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"I swear, I will try not to swear!" - (1/1/2019)

By Dr. Ron Gasbarro

The pharmacist always braces himself when Jake comes through the drug store door. Jake has Tourette’s syndrome, a neuropsychiatric disorder, for which he is being treated. Aside from the physical tics he displays, such as throat clearing, rapid blinking, and shoulder-shrugging, he sometimes lets out a barrage of curse words right out in public. Despite the common fallacy that Tourette's syndrome is defined by uncontrollable and socially inappropriate cursing, only 10% of Tourette's patients actually exhibit that symptom. Coprolalia, the involuntary utterance of obscenities, profanities, and derogatory remarks, is an extreme example of a vocal tic. Jake has the vocal tic. When the compulsion overcomes people like Jake, yelling inappropriate or culturally taboo remarks or phrases is an unintended incident. 

Why does this happen? One theory suggests damage to the amygdala, a region of the brain that normally controls anger and aggression. Because cursing is a form of verbal aggression, amygdala damage could result in the inability to control hostility, including cursing. A coprolalia sufferer might blurt out ethnic slurs, even if the patient himself is not racist, an embarrassing and distressing situation for all involved. When Jake is in the pharmacy, the pharmacist gets his prescription ready ASAP in the event he slips into a tirade. 

Then, there is Jimbo. The pharmacist always braces himself when Jimbo bombs through the door. Jimbo does not have Tourette’s. But he does have a foul mouth. “Listen, Doc, these meds are making me sick as f***. I’m tired of all these doctors and s***.” Jimbo peppers his language with more swear words than Mexico has jalapeños. When he does it in the store, it is more than awkward.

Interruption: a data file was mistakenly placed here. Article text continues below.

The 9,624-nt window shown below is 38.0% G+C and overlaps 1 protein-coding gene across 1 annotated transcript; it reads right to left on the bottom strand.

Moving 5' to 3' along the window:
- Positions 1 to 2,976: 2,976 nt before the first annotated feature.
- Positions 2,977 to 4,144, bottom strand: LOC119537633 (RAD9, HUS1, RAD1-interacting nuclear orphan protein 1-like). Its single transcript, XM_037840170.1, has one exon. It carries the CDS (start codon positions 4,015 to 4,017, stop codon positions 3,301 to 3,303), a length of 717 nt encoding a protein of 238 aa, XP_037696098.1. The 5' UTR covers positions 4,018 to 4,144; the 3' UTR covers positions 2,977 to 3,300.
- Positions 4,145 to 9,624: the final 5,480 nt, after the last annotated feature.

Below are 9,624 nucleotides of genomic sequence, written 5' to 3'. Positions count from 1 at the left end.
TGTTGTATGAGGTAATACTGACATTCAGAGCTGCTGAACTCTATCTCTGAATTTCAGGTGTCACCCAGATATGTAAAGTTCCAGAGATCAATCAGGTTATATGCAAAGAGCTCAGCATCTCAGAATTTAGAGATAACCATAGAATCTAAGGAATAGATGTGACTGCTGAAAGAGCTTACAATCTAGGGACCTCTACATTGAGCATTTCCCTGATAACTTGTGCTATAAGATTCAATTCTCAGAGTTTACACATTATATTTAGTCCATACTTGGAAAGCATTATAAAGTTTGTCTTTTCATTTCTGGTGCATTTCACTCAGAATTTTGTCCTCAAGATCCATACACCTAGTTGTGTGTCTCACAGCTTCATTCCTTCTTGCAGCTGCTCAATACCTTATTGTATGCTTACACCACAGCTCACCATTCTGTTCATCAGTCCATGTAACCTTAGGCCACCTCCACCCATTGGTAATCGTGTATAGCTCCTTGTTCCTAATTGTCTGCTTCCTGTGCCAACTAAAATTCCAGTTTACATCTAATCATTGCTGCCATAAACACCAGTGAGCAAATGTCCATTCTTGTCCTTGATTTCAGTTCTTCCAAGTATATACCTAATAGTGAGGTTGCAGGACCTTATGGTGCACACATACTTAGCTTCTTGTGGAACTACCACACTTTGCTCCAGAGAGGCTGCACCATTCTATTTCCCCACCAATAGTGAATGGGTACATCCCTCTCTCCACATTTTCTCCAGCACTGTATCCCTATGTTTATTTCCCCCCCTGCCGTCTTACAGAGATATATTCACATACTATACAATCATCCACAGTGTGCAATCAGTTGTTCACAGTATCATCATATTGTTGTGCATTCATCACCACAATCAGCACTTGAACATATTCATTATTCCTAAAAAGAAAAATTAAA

Why do people use offensive swear words as abundantly as Jimbo does? The A-word, the B-word, the C-word, the N-word, the S-word? Some do it out of anger (G.D. IT!). The pharmacist’s dad used to swear in Italian. When he did, we kids knew he was mad, without knowing exactly what he said. For other people, spewing profanities is like breathing. Presumably, taboo words are used because speakers cannot find better words with which to express themselves. However, a 2014 study published in Language Sciences has determined otherwise. According to the study, those who swear are actually more f****** creative, funnier than s***, and have a G. D. vocabulary as big as the freaking outdoors. Looking at Jimbo, the pharmacist was not buying it. 

Cuss words pack a punch. They can tell the listener “I am right. Case closed!” They are used for emphasis. “Holy s***! That party was hot!” Or, they can be used to intimidate. “You took my parking space, you ditzy c***!” Children can pick up such words, as the pharmacist’s 3-year old nephew did one day. When asked about how he learned that word, the boy said he heard daddy say it in the garage when he hurt his hand. Alas, most swearing is predictable. The same 7 words. 

So, let’s make cursing more creative. Instead of saying, “I don’t give a flying f***!” you can say, “I don’t give a Flying Wallenda!” When someone cuts you off on the highway, instead of yelling “Hey, a******!” you can say “Hey, halfwit!” Whatever happened to dagnabbit? This pseudo-profanity is not offensive and even has cartoonish characteristics. The word is fun to say. And it has hard sounds that should satisfy even the biggest potty mouth. Speaking of Jimbo, he took his meds and left. Then, the pharmacist noticed he forgot his car keys. “He’ll be back in about two f****** seconds,” the pharmacist said (to himself).

Ron Gasbarro, PharmD, is a registered pharmacist, medical writer, and principal at Rx-Press.com. Read more at www.rx-press.com 

 


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